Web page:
How To Turn Your Visitors Into Customers

Its pretty well documented that the most cost effective way to generate more sales on your website is to convert more of your visitors into buyers. After all, you’ve done most of the hard work (and probably spent a great deal of money) getting them there in the first place.

Here are our Top Tips that we’ve learned over the years at to increase conversion rates (in no particular order):

1. Homepage – Make an impression; its your shop window

You’ve only got one chance and a matter of seconds to draw your visitor in; so get it right!

Let’s assume that if someone has landed at your store, as a result of your highly targeted marketing campaign they are actually looking for something that you sell.

Half of the work is therefore done – all you now have to do is ensure that they can see that they are in the right place, as soon as they hit your homepage. Here’s how:

– Stick to standard navigation practices. Make sure all departments/categories have meaningful names and are clearly visible either in the left hand nav bar or across the top of the site.

– Have a search box prominently displayed – but consider not having one if your range is not that big as you dont want many searches producing n0 results)

– In your main middle section (above the fold) make sure you display clear, descriptive and eye-catching images alongside explanatory text links – arty pictures not related to what you’re selling and too many ‘more info’ or ‘view all’ links are not interesting to a fleeting eye.

– Display a best sellers list (as by their very nature they will probably be recognized by your visitors).

– Have some sort of link to your Clearance or Bargains page. You can bet that a % of your shoppers will be specifically looking for a deal.

– If there is a seasonal event related to your offer, create a category containing relevant products and link to it from here. Chances are your shoppers are looking for something for this event (e.g. a ”Valentines Gifts” page if you are a lingerie store)

– Don’t make the page too busy – i know it sound like a contradiction but this is very important – if you have everything you think you need on the page but the layout is too busy, the visitor will feel under pressure to take it all in and will likely lose interest. Here’s a great resource for modern homepage layout design

2. Landing Pages – are also your shop window (but often forgotten)

Although the majority of people will arrive at your homepage, many will arrive at a product or category page – especially as a) you will no doubt be running an effective PPC campaign that links to targeted destination pages, and b) your site is built in such a way that Google has indexed all of your pages and you are top of the search results for the entire long tail of keywords and phrases that relate to your products…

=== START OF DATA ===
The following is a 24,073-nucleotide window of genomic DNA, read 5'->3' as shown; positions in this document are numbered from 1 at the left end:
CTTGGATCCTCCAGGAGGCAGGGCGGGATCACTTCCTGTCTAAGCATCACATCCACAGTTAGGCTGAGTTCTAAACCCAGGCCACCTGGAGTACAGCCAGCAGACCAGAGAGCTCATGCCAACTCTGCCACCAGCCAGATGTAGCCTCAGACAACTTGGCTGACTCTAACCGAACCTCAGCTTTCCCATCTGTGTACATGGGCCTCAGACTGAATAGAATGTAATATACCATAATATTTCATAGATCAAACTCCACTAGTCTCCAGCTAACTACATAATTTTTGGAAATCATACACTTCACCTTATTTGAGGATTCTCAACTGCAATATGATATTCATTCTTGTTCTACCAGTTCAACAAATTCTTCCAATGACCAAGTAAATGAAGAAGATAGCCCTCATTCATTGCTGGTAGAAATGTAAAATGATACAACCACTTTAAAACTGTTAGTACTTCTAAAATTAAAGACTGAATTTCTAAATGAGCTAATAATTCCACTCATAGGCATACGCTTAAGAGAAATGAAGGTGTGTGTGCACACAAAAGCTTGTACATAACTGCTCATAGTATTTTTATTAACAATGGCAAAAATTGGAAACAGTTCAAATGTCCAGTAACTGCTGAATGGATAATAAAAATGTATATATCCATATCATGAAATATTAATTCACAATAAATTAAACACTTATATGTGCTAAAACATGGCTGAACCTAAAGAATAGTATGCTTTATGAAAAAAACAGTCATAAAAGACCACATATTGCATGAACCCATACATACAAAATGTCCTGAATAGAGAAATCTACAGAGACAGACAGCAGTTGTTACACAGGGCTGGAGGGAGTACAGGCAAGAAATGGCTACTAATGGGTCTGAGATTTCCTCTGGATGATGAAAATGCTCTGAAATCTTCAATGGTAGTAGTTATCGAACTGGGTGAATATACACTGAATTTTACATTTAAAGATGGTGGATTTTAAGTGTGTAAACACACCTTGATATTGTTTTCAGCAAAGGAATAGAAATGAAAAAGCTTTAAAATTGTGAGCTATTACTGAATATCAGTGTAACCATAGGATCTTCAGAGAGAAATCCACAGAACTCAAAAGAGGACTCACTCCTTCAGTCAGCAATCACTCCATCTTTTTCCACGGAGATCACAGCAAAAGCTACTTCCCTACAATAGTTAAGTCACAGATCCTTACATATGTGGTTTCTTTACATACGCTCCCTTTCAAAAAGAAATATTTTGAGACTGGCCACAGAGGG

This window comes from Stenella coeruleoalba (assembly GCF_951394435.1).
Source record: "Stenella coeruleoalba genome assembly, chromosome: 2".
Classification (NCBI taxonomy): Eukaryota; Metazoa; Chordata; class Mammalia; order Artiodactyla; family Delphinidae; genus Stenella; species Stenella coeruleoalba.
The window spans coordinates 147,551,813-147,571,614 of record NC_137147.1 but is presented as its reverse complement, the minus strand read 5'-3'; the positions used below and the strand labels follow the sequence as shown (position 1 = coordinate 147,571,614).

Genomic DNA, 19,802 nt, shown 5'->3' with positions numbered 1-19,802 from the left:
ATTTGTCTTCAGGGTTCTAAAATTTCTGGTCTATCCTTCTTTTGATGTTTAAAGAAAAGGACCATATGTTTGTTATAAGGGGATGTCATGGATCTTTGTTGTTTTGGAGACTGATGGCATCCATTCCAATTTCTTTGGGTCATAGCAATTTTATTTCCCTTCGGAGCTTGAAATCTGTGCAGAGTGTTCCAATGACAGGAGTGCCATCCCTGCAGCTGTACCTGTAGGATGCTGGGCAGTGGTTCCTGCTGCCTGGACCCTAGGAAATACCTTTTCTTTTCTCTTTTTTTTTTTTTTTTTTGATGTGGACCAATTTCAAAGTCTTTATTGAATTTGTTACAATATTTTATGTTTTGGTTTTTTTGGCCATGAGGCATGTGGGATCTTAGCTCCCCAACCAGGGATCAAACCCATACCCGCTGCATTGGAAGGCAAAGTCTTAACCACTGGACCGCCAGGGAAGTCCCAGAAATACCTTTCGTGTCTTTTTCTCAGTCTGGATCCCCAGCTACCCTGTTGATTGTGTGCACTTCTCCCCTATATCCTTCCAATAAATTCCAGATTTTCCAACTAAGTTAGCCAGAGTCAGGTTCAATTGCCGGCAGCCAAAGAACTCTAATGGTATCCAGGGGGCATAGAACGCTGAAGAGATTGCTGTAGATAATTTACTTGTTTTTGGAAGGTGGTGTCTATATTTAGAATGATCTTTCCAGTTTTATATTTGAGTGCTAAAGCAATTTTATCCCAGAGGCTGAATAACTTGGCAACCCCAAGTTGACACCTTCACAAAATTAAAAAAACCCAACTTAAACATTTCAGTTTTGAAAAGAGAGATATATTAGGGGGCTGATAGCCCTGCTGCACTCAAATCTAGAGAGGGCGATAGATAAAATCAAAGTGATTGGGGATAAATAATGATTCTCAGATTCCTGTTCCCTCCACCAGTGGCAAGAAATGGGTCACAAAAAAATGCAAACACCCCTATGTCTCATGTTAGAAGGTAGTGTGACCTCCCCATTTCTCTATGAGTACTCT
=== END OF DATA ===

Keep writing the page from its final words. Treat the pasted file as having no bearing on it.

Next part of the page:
So, now that is established you’ll understand the importance of making sure the landing pages follow the same principles as the homepage in gaining the customers attention and their confidence that they have landed at the right place.

– Keywords – as the visitor is likely to have come to this page from some type of search, make sure this page clearly display images of what the search was for and that the keywords or phrase that they used to search for is nice and prominent . It also doesn’t hurt to repeat the word/s a 2 or 3 times on the page (but don’t over do it)

– Call to Action – again, as the visitor has landed on a product or category page, they are arguably even more likely to make a purchase as their search was probably quite specific. So make sure you have some sort of ‘buy’ or ‘add to basket’ button available.

– Route back to the homepage or related items – Bear in mind that a visitor may hit the landing page mistakenly, or may not actually like what they see but are interested in seeing what else is on offer. Always provide clear links back to the homepage and to similar items or related categories.

3. ‘Findability’ – help customers find what they’re looking for

A simple and easy to use navigational structure is important to cater for those visitors who like to browse , not search – but , unless you display a vast list of categories (which I strongly advise against – see Point 1), not every category will contain items for everyone. People naturally have different tastes and criteria. So how do you put the right products in front of them? The answer is in refining and sorting the results to suit the users needs.